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Wild for you, p.9
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       Wild For You, p.9

           J. C. Reed
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  As though hearing my thoughts, her gaze turns to me and our eyes connect.

  The world around us disappears; the chatter of voices fade into nothingness.

  I take a sharp breath as a current of energy shoots through me, and my body becomes alive.

  “Maybe Cash will come, too. If he decides to give me a chance.”

  Her words are soft, earnest, devoid of the pity I’ve been getting from her and everyone else around me.

  I stare at her, taken aback by the warmth and the determination in her gaze.

  “We all would like that,” my dad says. I can feel his glance at me. I can feel everyone’s glance, but all I can do is stare at Erin as she’s staring back at me.

  I want her.

  I’ve never wanted a woman the way I want her, I realize. I also realize that I’ve been staring a little too long and my family’s bound to notice.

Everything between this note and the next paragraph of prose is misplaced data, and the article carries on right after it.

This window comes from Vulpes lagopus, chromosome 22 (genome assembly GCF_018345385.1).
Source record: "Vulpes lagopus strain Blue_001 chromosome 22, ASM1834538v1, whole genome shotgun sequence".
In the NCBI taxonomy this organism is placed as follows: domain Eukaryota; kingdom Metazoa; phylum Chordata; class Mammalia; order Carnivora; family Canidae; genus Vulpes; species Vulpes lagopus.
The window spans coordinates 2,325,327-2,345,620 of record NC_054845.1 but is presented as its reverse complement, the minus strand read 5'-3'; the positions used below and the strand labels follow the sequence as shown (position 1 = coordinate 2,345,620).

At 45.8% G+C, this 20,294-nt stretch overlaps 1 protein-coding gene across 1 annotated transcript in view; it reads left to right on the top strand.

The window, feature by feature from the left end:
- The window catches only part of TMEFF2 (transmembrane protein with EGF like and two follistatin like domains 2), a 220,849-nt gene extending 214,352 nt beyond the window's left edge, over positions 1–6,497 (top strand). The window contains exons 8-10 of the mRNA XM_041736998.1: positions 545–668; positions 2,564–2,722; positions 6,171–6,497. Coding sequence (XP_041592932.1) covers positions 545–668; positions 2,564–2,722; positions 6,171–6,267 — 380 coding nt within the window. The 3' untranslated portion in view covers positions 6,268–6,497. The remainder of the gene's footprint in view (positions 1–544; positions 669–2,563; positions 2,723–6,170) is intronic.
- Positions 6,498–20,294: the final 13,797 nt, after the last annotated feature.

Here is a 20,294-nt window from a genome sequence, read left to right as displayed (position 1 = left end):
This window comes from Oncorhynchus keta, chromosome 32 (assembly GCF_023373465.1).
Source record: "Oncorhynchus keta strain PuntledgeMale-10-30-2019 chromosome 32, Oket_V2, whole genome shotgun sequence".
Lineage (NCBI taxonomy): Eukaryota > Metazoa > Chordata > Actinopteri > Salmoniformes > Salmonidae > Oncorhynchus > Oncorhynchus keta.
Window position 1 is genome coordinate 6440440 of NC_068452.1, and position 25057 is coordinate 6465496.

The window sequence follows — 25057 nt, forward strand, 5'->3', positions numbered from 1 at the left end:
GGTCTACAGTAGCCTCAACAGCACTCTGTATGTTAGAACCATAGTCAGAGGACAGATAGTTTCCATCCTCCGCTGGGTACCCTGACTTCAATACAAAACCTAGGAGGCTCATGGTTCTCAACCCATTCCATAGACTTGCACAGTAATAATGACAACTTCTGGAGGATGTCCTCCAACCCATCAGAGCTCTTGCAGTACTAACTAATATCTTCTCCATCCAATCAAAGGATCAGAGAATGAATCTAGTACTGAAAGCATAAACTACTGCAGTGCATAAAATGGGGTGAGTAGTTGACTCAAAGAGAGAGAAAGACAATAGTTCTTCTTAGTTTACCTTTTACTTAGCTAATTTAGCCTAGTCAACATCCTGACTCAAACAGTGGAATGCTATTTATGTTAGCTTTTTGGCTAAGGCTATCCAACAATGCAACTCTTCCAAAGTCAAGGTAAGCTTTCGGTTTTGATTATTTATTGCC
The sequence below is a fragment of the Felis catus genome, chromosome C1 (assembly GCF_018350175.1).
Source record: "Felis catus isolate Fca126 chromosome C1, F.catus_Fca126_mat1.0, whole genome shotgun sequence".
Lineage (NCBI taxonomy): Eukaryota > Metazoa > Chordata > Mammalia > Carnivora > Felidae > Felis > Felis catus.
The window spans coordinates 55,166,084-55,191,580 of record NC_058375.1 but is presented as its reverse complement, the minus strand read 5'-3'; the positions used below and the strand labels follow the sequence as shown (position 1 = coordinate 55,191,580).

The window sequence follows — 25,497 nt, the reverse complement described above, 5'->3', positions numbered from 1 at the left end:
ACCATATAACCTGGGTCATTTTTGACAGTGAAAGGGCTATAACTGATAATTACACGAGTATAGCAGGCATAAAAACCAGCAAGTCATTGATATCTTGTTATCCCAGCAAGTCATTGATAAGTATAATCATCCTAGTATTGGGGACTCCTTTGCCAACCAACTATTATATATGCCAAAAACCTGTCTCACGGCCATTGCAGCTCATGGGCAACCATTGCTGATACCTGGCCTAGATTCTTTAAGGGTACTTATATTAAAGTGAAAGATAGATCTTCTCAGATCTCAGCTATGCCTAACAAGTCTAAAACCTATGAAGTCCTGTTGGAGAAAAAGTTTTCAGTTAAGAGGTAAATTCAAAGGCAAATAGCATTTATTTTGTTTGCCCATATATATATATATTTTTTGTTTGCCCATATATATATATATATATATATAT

But damn, I can’t peel my eyes off of her.

  “We’ll see about that,” I mumble, which seems to please her because she rewards me with a smile.

  Throughout the evening, I watch Erin take a nibble here and there, all the while talking and having a great time while throwing secret glances my way whenever she thinks I’m not looking.

  What I don’t fail to notice is Ryder hovering around her like a swarm of bees around honey. Honey—that she is all right, just not his.

  What’s with women and guys in uniform?

  But Erin’s not my business.

  I set my jaw and look the other way.

  Eventually, everyone says their goodbyes. Shannon’s the last to leave after clearing the plates and whispering in my ear, “We weren’t so bad now, were we?”

  I smirk at her. “No, but don’t come back.”

  “You know we can’t honor your wish. Tomorrow’s your birthday.” Laughing, she slaps my arm, and then the last of the Boyd clan’s gone.